Emerging Companies and Evolving Real Estate Needs - What You Need to Know

Emerging Companies and Evolving Real Estate Needs - What You Need to Know

At Stock Legal, we advise clients through the various stages of business growth.  While proper corporate structure is the key component to this growth, real estate needs are also important.  This blog post discusses the ways in which real estate needs evolve with an emerging company.

At the formation of a company, one or more founders are likely “moonlighting” and running the company while maintaining a day job.  During this time, a home office is generally sufficient and when it is not, hourly co-working spaces can supplement the need for a physical location.  The arrangement with the operator/landlord of a co-working space is generally pretty relaxed but you might sign a standard user agreement that is not subject to negotiation.

As the company initially grows, the founders may shift to full-time status or hire employees, at which point some dedicated space may be needed.  At this stage, the amount of space needed is often smaller than what traditional commercial landlords offer.  In addition, rather than entering into a lease with a several year term and operating cost obligations, it may make more sense to utilize dedicated space at a co-working location, which provides monthly memberships.  The benefit of this arrangement is certainty of cost and ability to terminate while also having access to amenities.  Similar to the hourly co-working space, the arrangement with the operator/landlord is pretty relaxed and will require a standard user agreement.

While the company continues to grow and needs more space for operations, it will make sense at some point for the company to seek its own separate space in a traditional commercial building.  This can look very different depending on the type of building the space is in, the number of tenants in the building, whether the space is directly accessible from the exterior of the building or requires use of hallways and elevators, whether there is just a building or a building and exterior areas such as parking lots, and whether all of the areas to be utilized, such as restrooms and break rooms, are contained in the space that is leased.  Many landlords will use a standard form of lease for all of their properties and the lease may not properly address the differences in the facilities, which is important for the tenant.  Generally, at this stage, the company is looking for a lower rental rate and the landlord will not need to do significant work to prepare the space – maybe replacing some flooring and repainting walls.  The company is probably not going to enter into a long-term lease unless there are expansion rights.  Even without a long, complex lease or significant landlord work, there is still room for tenant to negotiate some key liability-creating provisions that we see routinely in landlord-friendly leases.  At the very least, a review of these key provisions (an outline of which is coming in a future blog post) should be done by a real estate attorney.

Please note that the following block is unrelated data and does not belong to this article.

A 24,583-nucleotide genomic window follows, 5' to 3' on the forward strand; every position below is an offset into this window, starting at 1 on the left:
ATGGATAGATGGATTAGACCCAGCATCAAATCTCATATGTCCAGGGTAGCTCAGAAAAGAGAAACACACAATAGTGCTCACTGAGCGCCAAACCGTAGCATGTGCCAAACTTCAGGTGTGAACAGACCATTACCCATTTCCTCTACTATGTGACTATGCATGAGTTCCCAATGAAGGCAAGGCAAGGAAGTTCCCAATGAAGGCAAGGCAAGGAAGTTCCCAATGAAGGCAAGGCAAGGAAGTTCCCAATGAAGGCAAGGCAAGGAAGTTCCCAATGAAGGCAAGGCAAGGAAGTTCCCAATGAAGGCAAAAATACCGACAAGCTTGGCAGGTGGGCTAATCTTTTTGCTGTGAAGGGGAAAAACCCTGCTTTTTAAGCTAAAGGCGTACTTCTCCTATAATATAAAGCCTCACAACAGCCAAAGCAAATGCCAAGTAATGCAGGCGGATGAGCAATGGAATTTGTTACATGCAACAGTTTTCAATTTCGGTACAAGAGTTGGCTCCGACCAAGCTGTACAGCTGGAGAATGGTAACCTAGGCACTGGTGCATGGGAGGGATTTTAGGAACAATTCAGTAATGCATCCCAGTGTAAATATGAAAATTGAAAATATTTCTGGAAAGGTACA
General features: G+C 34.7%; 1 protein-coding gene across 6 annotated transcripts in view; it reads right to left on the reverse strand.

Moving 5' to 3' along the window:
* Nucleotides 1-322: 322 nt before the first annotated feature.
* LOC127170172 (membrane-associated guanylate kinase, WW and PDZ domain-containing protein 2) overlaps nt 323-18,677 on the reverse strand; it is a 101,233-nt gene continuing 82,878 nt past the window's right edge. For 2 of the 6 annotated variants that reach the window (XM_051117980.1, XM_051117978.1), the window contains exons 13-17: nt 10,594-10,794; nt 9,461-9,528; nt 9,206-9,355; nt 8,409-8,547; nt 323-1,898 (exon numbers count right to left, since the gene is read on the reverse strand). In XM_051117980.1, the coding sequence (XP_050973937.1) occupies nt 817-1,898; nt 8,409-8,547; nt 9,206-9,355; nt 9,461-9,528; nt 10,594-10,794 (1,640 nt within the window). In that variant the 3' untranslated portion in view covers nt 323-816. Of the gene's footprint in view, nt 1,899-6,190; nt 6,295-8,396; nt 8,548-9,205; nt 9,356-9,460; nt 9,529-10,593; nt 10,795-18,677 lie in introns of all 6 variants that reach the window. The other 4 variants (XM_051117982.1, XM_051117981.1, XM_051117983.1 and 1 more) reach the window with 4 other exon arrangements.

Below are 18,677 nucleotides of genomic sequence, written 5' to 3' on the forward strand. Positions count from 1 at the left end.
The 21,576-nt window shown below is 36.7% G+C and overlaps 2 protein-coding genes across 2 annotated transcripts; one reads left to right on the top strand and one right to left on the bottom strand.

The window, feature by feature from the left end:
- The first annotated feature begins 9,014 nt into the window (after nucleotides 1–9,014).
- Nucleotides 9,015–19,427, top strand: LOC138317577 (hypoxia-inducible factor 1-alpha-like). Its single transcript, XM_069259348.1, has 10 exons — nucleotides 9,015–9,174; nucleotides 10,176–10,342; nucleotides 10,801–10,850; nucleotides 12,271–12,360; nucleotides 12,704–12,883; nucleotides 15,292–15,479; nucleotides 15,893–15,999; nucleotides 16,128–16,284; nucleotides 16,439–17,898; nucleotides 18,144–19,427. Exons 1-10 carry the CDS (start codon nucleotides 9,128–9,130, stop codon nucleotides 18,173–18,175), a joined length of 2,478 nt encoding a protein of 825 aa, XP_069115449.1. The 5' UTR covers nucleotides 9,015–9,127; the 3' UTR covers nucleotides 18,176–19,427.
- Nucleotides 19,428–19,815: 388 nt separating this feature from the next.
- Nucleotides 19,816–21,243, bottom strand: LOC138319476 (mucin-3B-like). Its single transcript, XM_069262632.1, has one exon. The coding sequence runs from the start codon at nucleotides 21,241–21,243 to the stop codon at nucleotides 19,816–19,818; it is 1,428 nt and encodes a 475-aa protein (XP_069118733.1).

About 3-6 months prior to the expiration of the initial lease term for the company’s first space, the company should analyze whether it wants to stay in the existing location, if there is room to expand the existing space, or if the company wants to move.  If the company needs significantly more space, it will probably end up moving and entering into a longer-term lease in a space that has a higher rental rate.  The company may be leasing a large portion of the building and asking the landlord to complete substantial improvements.  While it was important to utilize a real estate attorney for the initial lease, it is even more important now and the company should use an attorney who has substantial leasing experience.  Not only will the same landlord-friendly provisions of the initial lease be in the landlord’s standard lease form, the lease will likely include other provisions that are common in long-term leases for larger spaces and you will want to ensure the improvements the landlord is making are properly addressed so that you aren’t taking unknown cost risks.  

At some point, the company may decide to acquire an existing building or construct a new building rather than lease space.  Acquisition and construction of real estate create a separate set of legal issues that will be addressed in a future blog post! 


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